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Published: Saturday 27 July, 2013

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In recent years, a number of interest groups and industries have sought to influence public opinion on the topic of global warming. Some groups have sought to bring public opinion more in line with the beliefs of climatologists, by arguing that global warming is real and is driven by the human burning of fossil fuels. Other groups have sought to drive a wedge between climatology and public opinion by various means, arguing either that scientists are pushing a hoax, or that global warming is quite real but that humans have no control over it. In this regard, it is possible to ask the question Are ads denouncing the reality of global warming effective? The answer of course, is yes. Ads denouncing the reality of anything can be effective, if the ads are well designed to appeal to basic fears and dislikes. Any wellfinanced and well designed advertising campaign will be able to change the minds of certain individuals.



In response to this question, however, we are forced to say, so what? The basic question of global warming is not what the public believes. The basic question is simply: what is REAL. Forty years of intensive climate research have already answered that question. Climatology has explained that carbon dioxide and other greenhouse gases in the upper atmosphere do operate in a heattrapping mode by preventing solar radiation from escaping back into space. Since the human habit of burning oil and coal has caused a sharp increase in atmospheric carbon dioxide, global temperatures are rising and can be expected to rise more steeply in the future.



So, we have Reality, which is becoming more solid every year, and we have Public Opinion, which is wandering around on this topic. Back when Al Gores An Inconvenient Truth was in the theaters, there was a sudden upwelling in public acceptance of the science. After a determined disinformation campaign by groups allied with the coal and oil industries, public opinion sank back again, with a large minority of Americans refusing to accept t shopping shoes he prevailing science. There was the Climategate campaign, in which climate researchers upset at the amount of time they were wasting due to harassment from denialists wrote a few annoyed emails that were portrayed as a smoking gun by global warming denialists. But the smoking gun did not exist. Scientists do their jobs, like the rest of us, for a paycheck. To argue that a scientist cannot be trusted to tell the truth because he is being paid seems odd, when most of us would not trust a doctor or a lawyer who is not good enough to get paid for his work.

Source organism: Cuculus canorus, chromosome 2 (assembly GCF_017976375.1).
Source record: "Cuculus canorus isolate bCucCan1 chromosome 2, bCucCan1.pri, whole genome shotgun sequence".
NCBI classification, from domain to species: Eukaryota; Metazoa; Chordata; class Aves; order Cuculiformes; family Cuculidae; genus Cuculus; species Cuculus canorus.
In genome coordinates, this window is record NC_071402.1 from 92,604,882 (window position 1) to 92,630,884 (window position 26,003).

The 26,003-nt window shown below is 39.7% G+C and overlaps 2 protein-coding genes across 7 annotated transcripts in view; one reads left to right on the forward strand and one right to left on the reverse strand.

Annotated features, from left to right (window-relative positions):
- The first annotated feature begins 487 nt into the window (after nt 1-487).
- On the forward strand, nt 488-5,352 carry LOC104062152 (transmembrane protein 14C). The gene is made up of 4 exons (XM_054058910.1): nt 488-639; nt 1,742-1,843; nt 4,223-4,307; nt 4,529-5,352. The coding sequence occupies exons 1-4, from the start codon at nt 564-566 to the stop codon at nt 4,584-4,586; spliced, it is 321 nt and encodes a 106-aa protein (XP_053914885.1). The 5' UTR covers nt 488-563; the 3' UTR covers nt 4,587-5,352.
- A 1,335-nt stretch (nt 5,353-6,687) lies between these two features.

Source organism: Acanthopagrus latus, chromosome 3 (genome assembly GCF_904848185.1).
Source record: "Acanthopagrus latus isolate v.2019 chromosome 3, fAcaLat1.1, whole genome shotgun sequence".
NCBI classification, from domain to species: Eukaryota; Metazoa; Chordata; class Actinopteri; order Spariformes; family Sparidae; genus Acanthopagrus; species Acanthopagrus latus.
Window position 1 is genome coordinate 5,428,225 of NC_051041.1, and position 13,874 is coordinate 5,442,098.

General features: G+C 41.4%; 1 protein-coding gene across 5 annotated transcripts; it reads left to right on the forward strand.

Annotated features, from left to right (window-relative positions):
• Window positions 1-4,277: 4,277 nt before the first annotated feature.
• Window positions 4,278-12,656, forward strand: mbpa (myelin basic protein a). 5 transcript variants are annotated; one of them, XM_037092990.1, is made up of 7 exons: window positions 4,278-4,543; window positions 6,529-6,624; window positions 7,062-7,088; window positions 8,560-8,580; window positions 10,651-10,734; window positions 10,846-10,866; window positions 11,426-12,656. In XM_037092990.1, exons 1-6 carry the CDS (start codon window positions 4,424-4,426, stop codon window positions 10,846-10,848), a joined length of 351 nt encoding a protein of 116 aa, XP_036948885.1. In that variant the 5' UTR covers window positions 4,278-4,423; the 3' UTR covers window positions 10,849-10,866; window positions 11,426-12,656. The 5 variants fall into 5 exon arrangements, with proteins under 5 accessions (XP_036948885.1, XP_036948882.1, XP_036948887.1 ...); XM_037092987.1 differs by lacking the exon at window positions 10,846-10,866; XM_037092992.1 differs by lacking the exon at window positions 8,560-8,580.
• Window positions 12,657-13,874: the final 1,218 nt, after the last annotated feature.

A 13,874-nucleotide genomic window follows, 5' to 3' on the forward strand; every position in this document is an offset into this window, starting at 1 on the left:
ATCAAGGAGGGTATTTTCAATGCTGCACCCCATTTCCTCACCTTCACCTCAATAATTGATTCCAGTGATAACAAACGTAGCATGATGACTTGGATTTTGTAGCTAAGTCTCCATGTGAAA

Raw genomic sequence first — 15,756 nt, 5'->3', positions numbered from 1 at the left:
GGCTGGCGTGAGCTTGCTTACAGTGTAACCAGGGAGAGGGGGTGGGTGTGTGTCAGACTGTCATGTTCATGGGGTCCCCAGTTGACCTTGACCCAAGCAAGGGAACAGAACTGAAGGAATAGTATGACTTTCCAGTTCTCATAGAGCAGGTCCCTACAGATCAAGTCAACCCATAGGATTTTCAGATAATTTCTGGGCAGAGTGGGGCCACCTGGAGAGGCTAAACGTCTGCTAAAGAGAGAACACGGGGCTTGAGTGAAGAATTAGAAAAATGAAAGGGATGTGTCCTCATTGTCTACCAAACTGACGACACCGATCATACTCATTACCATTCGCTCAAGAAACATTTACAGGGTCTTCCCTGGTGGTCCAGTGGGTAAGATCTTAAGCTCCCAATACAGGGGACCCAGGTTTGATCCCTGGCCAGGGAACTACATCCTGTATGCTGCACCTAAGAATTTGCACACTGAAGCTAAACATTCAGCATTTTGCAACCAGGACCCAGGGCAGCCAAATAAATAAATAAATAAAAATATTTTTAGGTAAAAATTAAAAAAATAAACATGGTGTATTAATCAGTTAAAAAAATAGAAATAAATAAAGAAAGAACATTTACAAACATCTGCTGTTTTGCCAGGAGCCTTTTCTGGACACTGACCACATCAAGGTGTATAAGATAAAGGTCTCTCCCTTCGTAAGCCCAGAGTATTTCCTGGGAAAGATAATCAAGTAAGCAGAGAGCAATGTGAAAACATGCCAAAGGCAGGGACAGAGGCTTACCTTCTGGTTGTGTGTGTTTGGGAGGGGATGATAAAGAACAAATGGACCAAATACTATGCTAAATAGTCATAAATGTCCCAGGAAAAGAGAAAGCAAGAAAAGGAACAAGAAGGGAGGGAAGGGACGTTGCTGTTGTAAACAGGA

In general, the operative emotion in the global warming debate is fear. Scientists argue with some justification that the prospect of droughts and coastal flooding in future decades is disturbing, as these consequences of global warming have the potential to cost the human race immense sums of money, as well as taking millions of lives. Denialists respond by peddling fears of a scientific takeover of the world economy, which would be frightening if it were true. But once again, we have reality and we have opinion. Science performs research and then seeks to explain dangers to future human survival. Denialists are quick to criticize science and to propose that untrained individuals can understand science better than scientists can in the field of climatology. But this viewpoint does not seem to hold water for other disciplines such as medicine, biology, or chemistry. Shall I operate on your heart valve with my steak knife, or would you prefer that a surgeon handle the task?



To conclude, the human brain is prone to influencepeddling. We see this every election, every court case, every celebrity breakup there are always supposedly two sides, and we never can get everyone to come down on the same side of any given debate. But the odd thing about global warming is that public opinion lacks the power to actually identify the truth. Science should not be seen as a football game in which the fans get to push for their teams victory by roaring so loud that the other team cannot hear their quarterbacks signals. Science is about reality, not opinion. So sure, ads on either side of the public debate on climate change can potentially be effective. But changing public opinion does not change the science. Someday, we can expect that public opinion will become more consistent with scientific opinion on global warming. Until shopping shoes that time, shopping shoes we will have a public debate that wastes time, unlike the scientific debate, which is already essentially completed. shopping shoes

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